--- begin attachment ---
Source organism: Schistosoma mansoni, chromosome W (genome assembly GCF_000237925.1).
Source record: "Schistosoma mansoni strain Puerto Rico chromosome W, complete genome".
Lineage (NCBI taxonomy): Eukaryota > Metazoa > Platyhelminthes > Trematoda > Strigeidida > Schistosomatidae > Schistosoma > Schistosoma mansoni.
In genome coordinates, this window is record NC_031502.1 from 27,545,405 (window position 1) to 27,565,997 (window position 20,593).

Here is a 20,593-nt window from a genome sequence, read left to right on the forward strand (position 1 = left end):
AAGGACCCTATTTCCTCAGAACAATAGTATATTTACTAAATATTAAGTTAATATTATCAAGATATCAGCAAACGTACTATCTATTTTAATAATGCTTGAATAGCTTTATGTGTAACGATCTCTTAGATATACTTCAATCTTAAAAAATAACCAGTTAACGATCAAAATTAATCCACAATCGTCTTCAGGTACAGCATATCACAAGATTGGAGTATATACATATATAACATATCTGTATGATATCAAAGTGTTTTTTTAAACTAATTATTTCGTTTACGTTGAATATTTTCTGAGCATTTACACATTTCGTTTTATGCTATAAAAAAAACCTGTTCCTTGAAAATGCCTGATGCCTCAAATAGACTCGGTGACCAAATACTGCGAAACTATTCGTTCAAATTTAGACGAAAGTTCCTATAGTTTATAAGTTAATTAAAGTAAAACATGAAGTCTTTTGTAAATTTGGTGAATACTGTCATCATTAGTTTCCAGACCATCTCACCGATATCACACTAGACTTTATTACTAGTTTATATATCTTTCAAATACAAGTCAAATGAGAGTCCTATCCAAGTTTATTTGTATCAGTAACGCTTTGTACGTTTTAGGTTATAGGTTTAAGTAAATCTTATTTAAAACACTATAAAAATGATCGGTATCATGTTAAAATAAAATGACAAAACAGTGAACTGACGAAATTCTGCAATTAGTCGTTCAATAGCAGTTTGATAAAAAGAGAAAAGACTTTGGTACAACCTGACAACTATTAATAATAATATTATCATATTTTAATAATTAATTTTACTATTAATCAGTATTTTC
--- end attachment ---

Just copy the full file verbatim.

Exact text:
Source organism: Schistosoma mansoni, chromosome W (genome assembly GCF_000237925.1).
Source record: "Schistosoma mansoni strain Puerto Rico chromosome W, complete genome".
Lineage (NCBI taxonomy): Eukaryota > Metazoa > Platyhelminthes > Trematoda > Strigeidida > Schistosomatidae > Schistosoma > Schistosoma mansoni.
In genome coordinates, this window is record NC_031502.1 from 27,545,405 (window position 1) to 27,565,997 (window position 20,593).

Here is a 20,593-nt window from a genome sequence, read left to right on the forward strand (position 1 = left end):
AAGGACCCTATTTCCTCAGAACAATAGTATATTTACTAAATATTAAGTTAATATTATCAAGATATCAGCAAACGTACTATCTATTTTAATAATGCTTGAATAGCTTTATGTGTAACGATCTCTTAGATATACTTCAATCTTAAAAAATAACCAGTTAACGATCAAAATTAATCCACAATCGTCTTCAGGTACAGCATATCACAAGATTGGAGTATATACATATATAACATATCTGTATGATATCAAAGTGTTTTTTTAAACTAATTATTTCGTTTACGTTGAATATTTTCTGAGCATTTACACATTTCGTTTTATGCTATAAAAAAAACCTGTTCCTTGAAAATGCCTGATGCCTCAAATAGACTCGGTGACCAAATACTGCGAAACTATTCGTTCAAATTTAGACGAAAGTTCCTATAGTTTATAAGTTAATTAAAGTAAAACATGAAGTCTTTTGTAAATTTGGTGAATACTGTCATCATTAGTTTCCAGACCATCTCACCGATATCACACTAGACTTTATTACTAGTTTATATATCTTTCAAATACAAGTCAAATGAGAGTCCTATCCAAGTTTATTTGTATCAGTAACGCTTTGTACGTTTTAGGTTATAGGTTTAAGTAAATCTTATTTAAAACACTATAAAAATGATCGGTATCATGTTAAAATAAAATGACAAAACAGTGAACTGACGAAATTCTGCAATTAGTCGTTCAATAGCAGTTTGATAAAAAGAGAAAAGACTTTGGTACAACCTGACAACTATTAATAATAATATTATCATATTTTAATAATTAATTTTACTATTAATCAGTATTTTC